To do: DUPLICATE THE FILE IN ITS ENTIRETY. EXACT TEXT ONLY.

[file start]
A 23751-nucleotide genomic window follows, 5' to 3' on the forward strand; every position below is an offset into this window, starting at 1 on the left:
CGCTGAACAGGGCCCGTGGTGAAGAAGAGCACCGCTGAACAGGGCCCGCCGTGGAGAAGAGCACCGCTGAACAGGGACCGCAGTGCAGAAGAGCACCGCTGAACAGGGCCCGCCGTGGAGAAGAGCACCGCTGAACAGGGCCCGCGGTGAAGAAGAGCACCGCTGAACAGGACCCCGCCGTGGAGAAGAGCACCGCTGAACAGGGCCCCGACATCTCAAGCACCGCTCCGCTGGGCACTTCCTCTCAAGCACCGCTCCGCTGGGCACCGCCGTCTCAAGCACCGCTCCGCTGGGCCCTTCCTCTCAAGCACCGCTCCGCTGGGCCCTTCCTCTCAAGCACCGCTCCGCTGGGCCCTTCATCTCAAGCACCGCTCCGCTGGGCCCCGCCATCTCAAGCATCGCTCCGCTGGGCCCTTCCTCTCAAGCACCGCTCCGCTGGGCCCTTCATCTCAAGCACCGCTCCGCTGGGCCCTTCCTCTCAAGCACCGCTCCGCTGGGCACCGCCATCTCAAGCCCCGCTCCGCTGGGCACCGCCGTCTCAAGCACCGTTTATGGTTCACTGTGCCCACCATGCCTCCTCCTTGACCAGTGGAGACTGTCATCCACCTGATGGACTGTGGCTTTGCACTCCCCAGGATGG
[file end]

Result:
A 23751-nucleotide genomic window follows, 5' to 3' on the forward strand; every position below is an offset into this window, starting at 1 on the left:
CGCTGAACAGGGCCCGTGGTGAAGAAGAGCACCGCTGAACAGGGCCCGCCGTGGAGAAGAGCACCGCTGAACAGGGACCGCAGTGCAGAAGAGCACCGCTGAACAGGGCCCGCCGTGGAGAAGAGCACCGCTGAACAGGGCCCGCGGTGAAGAAGAGCACCGCTGAACAGGACCCCGCCGTGGAGAAGAGCACCGCTGAACAGGGCCCCGACATCTCAAGCACCGCTCCGCTGGGCACTTCCTCTCAAGCACCGCTCCGCTGGGCACCGCCGTCTCAAGCACCGCTCCGCTGGGCCCTTCCTCTCAAGCACCGCTCCGCTGGGCCCTTCCTCTCAAGCACCGCTCCGCTGGGCCCTTCATCTCAAGCACCGCTCCGCTGGGCCCCGCCATCTCAAGCATCGCTCCGCTGGGCCCTTCCTCTCAAGCACCGCTCCGCTGGGCCCTTCATCTCAAGCACCGCTCCGCTGGGCCCTTCCTCTCAAGCACCGCTCCGCTGGGCACCGCCATCTCAAGCCCCGCTCCGCTGGGCACCGCCGTCTCAAGCACCGTTTATGGTTCACTGTGCCCACCATGCCTCCTCCTTGACCAGTGGAGACTGTCATCCACCTGATGGACTGTGGCTTTGCACTCCCCAGGATGG